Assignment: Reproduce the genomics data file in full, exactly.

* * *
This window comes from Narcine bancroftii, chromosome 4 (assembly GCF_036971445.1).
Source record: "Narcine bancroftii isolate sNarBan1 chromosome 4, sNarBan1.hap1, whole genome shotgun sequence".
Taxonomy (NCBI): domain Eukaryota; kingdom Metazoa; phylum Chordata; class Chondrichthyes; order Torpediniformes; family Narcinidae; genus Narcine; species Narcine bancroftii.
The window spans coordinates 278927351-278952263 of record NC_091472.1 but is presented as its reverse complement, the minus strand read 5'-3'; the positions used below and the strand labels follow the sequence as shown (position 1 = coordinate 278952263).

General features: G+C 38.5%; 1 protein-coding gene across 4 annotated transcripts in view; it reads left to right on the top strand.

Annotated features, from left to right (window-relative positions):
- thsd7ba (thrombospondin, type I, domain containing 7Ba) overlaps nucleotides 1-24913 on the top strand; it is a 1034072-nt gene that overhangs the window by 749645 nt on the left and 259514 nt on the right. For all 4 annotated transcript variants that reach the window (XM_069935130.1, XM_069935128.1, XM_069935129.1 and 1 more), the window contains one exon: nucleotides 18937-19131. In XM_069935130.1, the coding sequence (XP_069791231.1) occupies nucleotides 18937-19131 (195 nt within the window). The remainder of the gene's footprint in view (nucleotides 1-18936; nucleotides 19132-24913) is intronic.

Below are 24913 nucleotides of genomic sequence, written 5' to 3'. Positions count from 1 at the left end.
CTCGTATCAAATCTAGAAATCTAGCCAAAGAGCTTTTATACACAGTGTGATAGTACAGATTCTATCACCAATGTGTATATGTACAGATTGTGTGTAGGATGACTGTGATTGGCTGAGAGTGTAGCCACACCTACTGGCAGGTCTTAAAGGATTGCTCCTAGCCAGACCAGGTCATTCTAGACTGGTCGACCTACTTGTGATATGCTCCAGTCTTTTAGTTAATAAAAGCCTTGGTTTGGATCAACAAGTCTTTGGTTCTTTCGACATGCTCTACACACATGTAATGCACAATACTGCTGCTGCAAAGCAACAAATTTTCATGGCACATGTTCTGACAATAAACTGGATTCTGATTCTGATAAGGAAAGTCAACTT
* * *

This window comes from Narcine bancroftii, chromosome 4 (assembly GCF_036971445.1).
Source record: "Narcine bancroftii isolate sNarBan1 chromosome 4, sNarBan1.hap1, whole genome shotgun sequence".
Taxonomy (NCBI): domain Eukaryota; kingdom Metazoa; phylum Chordata; class Chondrichthyes; order Torpediniformes; family Narcinidae; genus Narcine; species Narcine bancroftii.
The window spans coordinates 278927351-278952263 of record NC_091472.1 but is presented as its reverse complement, the minus strand read 5'-3'; the positions used below and the strand labels follow the sequence as shown (position 1 = coordinate 278952263).

General features: G+C 38.5%; 1 protein-coding gene across 4 annotated transcripts in view; it reads left to right on the top strand.

Annotated features, from left to right (window-relative positions):
- thsd7ba (thrombospondin, type I, domain containing 7Ba) overlaps nucleotides 1-24913 on the top strand; it is a 1034072-nt gene that overhangs the window by 749645 nt on the left and 259514 nt on the right. For all 4 annotated transcript variants that reach the window (XM_069935130.1, XM_069935128.1, XM_069935129.1 and 1 more), the window contains one exon: nucleotides 18937-19131. In XM_069935130.1, the coding sequence (XP_069791231.1) occupies nucleotides 18937-19131 (195 nt within the window). The remainder of the gene's footprint in view (nucleotides 1-18936; nucleotides 19132-24913) is intronic.

Below are 24913 nucleotides of genomic sequence, written 5' to 3'. Positions count from 1 at the left end.
CTCGTATCAAATCTAGAAATCTAGCCAAAGAGCTTTTATACACAGTGTGATAGTACAGATTCTATCACCAATGTGTATATGTACAGATTGTGTGTAGGATGACTGTGATTGGCTGAGAGTGTAGCCACACCTACTGGCAGGTCTTAAAGGATTGCTCCTAGCCAGACCAGGTCATTCTAGACTGGTCGACCTACTTGTGATATGCTCCAGTCTTTTAGTTAATAAAAGCCTTGGTTTGGATCAACAAGTCTTTGGTTCTTTCGACATGCTCTACACACATGTAATGCACAATACTGCTGCTGCAAAGCAACAAATTTTCATGGCACATGTTCTGACAATAAACTGGATTCTGATTCTGATAAGGAAAGTCAACTT